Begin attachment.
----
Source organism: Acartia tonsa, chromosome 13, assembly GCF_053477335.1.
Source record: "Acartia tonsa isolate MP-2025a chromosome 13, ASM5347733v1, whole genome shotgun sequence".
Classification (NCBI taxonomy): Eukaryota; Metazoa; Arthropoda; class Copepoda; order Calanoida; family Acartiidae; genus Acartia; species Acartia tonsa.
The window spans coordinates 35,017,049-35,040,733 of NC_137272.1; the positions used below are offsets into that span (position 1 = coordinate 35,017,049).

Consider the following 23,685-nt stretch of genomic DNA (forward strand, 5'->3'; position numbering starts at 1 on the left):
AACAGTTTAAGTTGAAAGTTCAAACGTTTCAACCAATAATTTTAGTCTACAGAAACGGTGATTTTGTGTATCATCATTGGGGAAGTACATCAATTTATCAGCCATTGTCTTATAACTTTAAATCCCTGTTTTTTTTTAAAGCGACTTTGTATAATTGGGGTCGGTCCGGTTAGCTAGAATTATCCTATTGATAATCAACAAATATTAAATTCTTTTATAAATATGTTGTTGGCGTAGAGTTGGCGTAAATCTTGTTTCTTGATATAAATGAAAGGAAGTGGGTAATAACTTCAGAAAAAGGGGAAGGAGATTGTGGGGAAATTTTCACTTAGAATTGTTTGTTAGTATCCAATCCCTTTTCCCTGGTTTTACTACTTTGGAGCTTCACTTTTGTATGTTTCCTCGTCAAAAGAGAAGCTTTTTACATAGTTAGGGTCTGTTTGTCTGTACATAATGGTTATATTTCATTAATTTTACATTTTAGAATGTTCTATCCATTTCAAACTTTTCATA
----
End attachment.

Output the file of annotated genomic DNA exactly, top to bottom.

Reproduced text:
Source organism: Acartia tonsa, chromosome 13, assembly GCF_053477335.1.
Source record: "Acartia tonsa isolate MP-2025a chromosome 13, ASM5347733v1, whole genome shotgun sequence".
Classification (NCBI taxonomy): Eukaryota; Metazoa; Arthropoda; class Copepoda; order Calanoida; family Acartiidae; genus Acartia; species Acartia tonsa.
The window spans coordinates 35,017,049-35,040,733 of NC_137272.1; the positions used below are offsets into that span (position 1 = coordinate 35,017,049).

Consider the following 23,685-nt stretch of genomic DNA (forward strand, 5'->3'; position numbering starts at 1 on the left):
AACAGTTTAAGTTGAAAGTTCAAACGTTTCAACCAATAATTTTAGTCTACAGAAACGGTGATTTTGTGTATCATCATTGGGGAAGTACATCAATTTATCAGCCATTGTCTTATAACTTTAAATCCCTGTTTTTTTTTAAAGCGACTTTGTATAATTGGGGTCGGTCCGGTTAGCTAGAATTATCCTATTGATAATCAACAAATATTAAATTCTTTTATAAATATGTTGTTGGCGTAGAGTTGGCGTAAATCTTGTTTCTTGATATAAATGAAAGGAAGTGGGTAATAACTTCAGAAAAAGGGGAAGGAGATTGTGGGGAAATTTTCACTTAGAATTGTTTGTTAGTATCCAATCCCTTTTCCCTGGTTTTACTACTTTGGAGCTTCACTTTTGTATGTTTCCTCGTCAAAAGAGAAGCTTTTTACATAGTTAGGGTCTGTTTGTCTGTACATAATGGTTATATTTCATTAATTTTACATTTTAGAATGTTCTATCCATTTCAAACTTTTCATA